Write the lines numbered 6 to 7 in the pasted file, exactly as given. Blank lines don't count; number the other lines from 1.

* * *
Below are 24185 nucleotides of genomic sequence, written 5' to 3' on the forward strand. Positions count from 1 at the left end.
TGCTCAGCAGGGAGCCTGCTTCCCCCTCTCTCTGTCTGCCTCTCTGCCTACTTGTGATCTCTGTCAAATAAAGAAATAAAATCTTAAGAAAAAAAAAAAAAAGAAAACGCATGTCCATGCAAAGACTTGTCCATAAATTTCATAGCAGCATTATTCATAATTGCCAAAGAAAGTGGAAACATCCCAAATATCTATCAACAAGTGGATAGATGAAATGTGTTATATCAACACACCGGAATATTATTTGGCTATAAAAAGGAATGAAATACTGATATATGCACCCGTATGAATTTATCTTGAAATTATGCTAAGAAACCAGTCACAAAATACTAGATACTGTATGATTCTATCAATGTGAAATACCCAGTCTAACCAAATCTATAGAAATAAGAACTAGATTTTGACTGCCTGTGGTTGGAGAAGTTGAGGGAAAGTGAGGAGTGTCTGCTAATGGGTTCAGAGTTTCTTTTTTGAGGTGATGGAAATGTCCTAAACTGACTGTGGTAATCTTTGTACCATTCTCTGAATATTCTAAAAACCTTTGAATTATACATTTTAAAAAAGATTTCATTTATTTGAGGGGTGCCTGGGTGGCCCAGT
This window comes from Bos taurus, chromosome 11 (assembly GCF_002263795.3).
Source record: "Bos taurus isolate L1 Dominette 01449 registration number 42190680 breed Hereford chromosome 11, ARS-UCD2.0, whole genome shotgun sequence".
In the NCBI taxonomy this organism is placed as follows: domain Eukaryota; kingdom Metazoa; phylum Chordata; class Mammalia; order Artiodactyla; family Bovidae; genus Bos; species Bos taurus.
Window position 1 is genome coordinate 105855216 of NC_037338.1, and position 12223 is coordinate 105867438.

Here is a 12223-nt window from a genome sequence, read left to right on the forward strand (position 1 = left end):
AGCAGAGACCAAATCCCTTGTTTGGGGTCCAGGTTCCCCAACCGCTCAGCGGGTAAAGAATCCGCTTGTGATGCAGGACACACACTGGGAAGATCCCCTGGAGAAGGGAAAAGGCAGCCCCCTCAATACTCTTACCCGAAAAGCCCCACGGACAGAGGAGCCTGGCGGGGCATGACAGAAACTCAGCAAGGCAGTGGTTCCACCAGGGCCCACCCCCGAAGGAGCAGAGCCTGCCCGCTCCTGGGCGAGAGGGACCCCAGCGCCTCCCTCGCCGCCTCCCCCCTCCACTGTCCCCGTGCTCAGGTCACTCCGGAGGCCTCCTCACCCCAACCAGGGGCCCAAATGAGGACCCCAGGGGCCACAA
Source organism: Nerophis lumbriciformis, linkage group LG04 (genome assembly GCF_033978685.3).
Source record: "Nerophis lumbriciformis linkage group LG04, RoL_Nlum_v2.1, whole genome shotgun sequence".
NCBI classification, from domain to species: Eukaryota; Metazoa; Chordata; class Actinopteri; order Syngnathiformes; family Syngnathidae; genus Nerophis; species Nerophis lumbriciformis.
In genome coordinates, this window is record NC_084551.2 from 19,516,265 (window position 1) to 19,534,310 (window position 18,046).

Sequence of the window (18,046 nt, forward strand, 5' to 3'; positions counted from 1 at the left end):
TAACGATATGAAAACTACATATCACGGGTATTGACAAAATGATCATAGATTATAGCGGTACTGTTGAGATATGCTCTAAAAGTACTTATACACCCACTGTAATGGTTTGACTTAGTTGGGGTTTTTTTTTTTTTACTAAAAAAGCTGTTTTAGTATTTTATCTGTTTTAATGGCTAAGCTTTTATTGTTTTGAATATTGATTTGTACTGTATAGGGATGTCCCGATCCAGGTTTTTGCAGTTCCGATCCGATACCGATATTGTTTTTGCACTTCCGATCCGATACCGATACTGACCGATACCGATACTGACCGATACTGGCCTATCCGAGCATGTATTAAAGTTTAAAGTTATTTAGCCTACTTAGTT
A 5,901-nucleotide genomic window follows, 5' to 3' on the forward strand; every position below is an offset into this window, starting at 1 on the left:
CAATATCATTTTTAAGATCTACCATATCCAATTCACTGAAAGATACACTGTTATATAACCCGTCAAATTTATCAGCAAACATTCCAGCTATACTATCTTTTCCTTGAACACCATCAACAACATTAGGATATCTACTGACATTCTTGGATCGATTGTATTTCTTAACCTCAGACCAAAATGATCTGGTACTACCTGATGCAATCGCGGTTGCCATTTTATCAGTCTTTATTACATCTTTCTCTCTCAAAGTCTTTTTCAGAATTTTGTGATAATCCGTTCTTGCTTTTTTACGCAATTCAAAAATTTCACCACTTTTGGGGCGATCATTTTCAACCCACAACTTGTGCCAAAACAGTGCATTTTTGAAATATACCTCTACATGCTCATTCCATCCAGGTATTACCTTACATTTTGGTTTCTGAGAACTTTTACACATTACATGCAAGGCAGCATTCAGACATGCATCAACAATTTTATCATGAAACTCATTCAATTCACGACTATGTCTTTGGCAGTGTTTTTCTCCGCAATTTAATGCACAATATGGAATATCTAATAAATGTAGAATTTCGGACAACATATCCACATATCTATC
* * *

Window position 1 is genome coordinate 105855216 of NC_037338.1, and position 12223 is coordinate 105867438.

Here is a 12223-nt window from a genome sequence, read left to right on the forward strand (position 1 = left end):